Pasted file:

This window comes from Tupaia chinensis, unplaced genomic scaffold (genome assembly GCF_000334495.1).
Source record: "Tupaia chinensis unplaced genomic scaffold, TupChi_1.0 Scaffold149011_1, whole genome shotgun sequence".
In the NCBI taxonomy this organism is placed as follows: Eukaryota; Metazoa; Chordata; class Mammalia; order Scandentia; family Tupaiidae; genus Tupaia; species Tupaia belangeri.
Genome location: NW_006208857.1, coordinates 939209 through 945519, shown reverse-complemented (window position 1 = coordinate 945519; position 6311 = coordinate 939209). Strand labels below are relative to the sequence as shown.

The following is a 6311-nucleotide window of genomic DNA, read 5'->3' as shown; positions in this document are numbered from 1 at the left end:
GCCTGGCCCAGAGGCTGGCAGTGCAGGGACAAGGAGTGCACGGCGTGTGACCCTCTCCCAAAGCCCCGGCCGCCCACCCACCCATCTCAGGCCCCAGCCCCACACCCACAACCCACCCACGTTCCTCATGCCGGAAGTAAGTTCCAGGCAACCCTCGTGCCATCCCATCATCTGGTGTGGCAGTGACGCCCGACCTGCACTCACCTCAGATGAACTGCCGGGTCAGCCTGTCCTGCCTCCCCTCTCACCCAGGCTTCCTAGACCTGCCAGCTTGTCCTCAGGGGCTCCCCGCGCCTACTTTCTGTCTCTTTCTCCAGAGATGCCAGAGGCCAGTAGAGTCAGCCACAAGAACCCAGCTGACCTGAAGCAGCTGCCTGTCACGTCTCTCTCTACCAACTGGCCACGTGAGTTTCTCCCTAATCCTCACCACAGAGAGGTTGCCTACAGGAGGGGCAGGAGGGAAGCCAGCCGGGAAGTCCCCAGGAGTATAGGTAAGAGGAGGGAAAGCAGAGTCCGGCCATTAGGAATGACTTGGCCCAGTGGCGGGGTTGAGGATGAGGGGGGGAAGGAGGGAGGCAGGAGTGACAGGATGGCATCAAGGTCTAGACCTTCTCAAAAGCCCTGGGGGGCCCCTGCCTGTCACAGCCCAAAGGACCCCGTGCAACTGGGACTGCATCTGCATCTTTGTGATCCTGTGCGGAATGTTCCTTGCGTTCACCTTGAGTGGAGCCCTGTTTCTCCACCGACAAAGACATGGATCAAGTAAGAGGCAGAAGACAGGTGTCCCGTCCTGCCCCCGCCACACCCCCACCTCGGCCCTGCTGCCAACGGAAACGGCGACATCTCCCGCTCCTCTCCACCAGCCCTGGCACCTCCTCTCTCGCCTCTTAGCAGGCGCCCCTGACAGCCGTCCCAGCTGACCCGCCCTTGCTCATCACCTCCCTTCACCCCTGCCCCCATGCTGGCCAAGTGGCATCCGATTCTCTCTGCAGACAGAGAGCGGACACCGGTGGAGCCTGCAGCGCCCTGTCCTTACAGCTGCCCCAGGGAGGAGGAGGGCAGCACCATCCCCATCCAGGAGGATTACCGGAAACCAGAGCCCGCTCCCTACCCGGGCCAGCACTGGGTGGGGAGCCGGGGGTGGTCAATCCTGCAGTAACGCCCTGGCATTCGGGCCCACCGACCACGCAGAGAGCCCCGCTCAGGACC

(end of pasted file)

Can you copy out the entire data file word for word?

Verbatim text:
This window comes from Tupaia chinensis, unplaced genomic scaffold (genome assembly GCF_000334495.1).
Source record: "Tupaia chinensis unplaced genomic scaffold, TupChi_1.0 Scaffold149011_1, whole genome shotgun sequence".
In the NCBI taxonomy this organism is placed as follows: Eukaryota; Metazoa; Chordata; class Mammalia; order Scandentia; family Tupaiidae; genus Tupaia; species Tupaia belangeri.
Genome location: NW_006208857.1, coordinates 939209 through 945519, shown reverse-complemented (window position 1 = coordinate 945519; position 6311 = coordinate 939209). Strand labels below are relative to the sequence as shown.

The following is a 6311-nucleotide window of genomic DNA, read 5'->3' as shown; positions in this document are numbered from 1 at the left end:
GCCTGGCCCAGAGGCTGGCAGTGCAGGGACAAGGAGTGCACGGCGTGTGACCCTCTCCCAAAGCCCCGGCCGCCCACCCACCCATCTCAGGCCCCAGCCCCACACCCACAACCCACCCACGTTCCTCATGCCGGAAGTAAGTTCCAGGCAACCCTCGTGCCATCCCATCATCTGGTGTGGCAGTGACGCCCGACCTGCACTCACCTCAGATGAACTGCCGGGTCAGCCTGTCCTGCCTCCCCTCTCACCCAGGCTTCCTAGACCTGCCAGCTTGTCCTCAGGGGCTCCCCGCGCCTACTTTCTGTCTCTTTCTCCAGAGATGCCAGAGGCCAGTAGAGTCAGCCACAAGAACCCAGCTGACCTGAAGCAGCTGCCTGTCACGTCTCTCTCTACCAACTGGCCACGTGAGTTTCTCCCTAATCCTCACCACAGAGAGGTTGCCTACAGGAGGGGCAGGAGGGAAGCCAGCCGGGAAGTCCCCAGGAGTATAGGTAAGAGGAGGGAAAGCAGAGTCCGGCCATTAGGAATGACTTGGCCCAGTGGCGGGGTTGAGGATGAGGGGGGGAAGGAGGGAGGCAGGAGTGACAGGATGGCATCAAGGTCTAGACCTTCTCAAAAGCCCTGGGGGGCCCCTGCCTGTCACAGCCCAAAGGACCCCGTGCAACTGGGACTGCATCTGCATCTTTGTGATCCTGTGCGGAATGTTCCTTGCGTTCACCTTGAGTGGAGCCCTGTTTCTCCACCGACAAAGACATGGATCAAGTAAGAGGCAGAAGACAGGTGTCCCGTCCTGCCCCCGCCACACCCCCACCTCGGCCCTGCTGCCAACGGAAACGGCGACATCTCCCGCTCCTCTCCACCAGCCCTGGCACCTCCTCTCTCGCCTCTTAGCAGGCGCCCCTGACAGCCGTCCCAGCTGACCCGCCCTTGCTCATCACCTCCCTTCACCCCTGCCCCCATGCTGGCCAAGTGGCATCCGATTCTCTCTGCAGACAGAGAGCGGACACCGGTGGAGCCTGCAGCGCCCTGTCCTTACAGCTGCCCCAGGGAGGAGGAGGGCAGCACCATCCCCATCCAGGAGGATTACCGGAAACCAGAGCCCGCTCCCTACCCGGGCCAGCACTGGGTGGGGAGCCGGGGGTGGTCAATCCTGCAGTAACGCCCTGGCATTCGGGCCCACCGACCACGCAGAGAGCCCCGCTCAGGACC